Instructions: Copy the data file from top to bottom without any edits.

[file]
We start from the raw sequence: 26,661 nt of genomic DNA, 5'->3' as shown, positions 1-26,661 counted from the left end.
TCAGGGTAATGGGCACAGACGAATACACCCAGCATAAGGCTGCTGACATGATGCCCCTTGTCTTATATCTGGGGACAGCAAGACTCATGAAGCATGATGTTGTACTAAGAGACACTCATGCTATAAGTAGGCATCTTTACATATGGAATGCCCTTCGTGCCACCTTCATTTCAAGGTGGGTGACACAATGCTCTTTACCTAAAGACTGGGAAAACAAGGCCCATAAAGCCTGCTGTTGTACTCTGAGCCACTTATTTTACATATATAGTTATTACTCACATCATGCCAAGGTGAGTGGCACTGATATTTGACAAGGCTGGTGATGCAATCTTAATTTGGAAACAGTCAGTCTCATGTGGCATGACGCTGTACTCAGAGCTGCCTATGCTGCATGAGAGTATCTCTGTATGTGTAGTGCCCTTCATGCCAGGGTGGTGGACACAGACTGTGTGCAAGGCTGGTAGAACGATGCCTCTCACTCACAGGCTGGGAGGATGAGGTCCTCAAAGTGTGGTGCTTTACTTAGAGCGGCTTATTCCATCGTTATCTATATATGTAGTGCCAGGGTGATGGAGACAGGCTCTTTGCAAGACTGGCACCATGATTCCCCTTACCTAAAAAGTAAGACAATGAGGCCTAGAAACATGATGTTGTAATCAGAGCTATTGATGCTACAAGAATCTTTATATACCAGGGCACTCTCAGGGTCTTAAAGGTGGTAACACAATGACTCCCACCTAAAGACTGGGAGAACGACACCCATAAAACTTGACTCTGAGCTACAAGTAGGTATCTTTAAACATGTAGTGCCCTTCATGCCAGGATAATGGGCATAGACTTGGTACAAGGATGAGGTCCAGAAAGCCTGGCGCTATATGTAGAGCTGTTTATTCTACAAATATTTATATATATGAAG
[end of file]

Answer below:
We start from the raw sequence: 26,661 nt of genomic DNA, 5'->3' as shown, positions 1-26,661 counted from the left end.
TCAGGGTAATGGGCACAGACGAATACACCCAGCATAAGGCTGCTGACATGATGCCCCTTGTCTTATATCTGGGGACAGCAAGACTCATGAAGCATGATGTTGTACTAAGAGACACTCATGCTATAAGTAGGCATCTTTACATATGGAATGCCCTTCGTGCCACCTTCATTTCAAGGTGGGTGACACAATGCTCTTTACCTAAAGACTGGGAAAACAAGGCCCATAAAGCCTGCTGTTGTACTCTGAGCCACTTATTTTACATATATAGTTATTACTCACATCATGCCAAGGTGAGTGGCACTGATATTTGACAAGGCTGGTGATGCAATCTTAATTTGGAAACAGTCAGTCTCATGTGGCATGACGCTGTACTCAGAGCTGCCTATGCTGCATGAGAGTATCTCTGTATGTGTAGTGCCCTTCATGCCAGGGTGGTGGACACAGACTGTGTGCAAGGCTGGTAGAACGATGCCTCTCACTCACAGGCTGGGAGGATGAGGTCCTCAAAGTGTGGTGCTTTACTTAGAGCGGCTTATTCCATCGTTATCTATATATGTAGTGCCAGGGTGATGGAGACAGGCTCTTTGCAAGACTGGCACCATGATTCCCCTTACCTAAAAAGTAAGACAATGAGGCCTAGAAACATGATGTTGTAATCAGAGCTATTGATGCTACAAGAATCTTTATATACCAGGGCACTCTCAGGGTCTTAAAGGTGGTAACACAATGACTCCCACCTAAAGACTGGGAGAACGACACCCATAAAACTTGACTCTGAGCTACAAGTAGGTATCTTTAAACATGTAGTGCCCTTCATGCCAGGATAATGGGCATAGACTTGGTACAAGGATGAGGTCCAGAAAGCCTGGCGCTATATGTAGAGCTGTTTATTCTACAAATATTTATATATATGAAG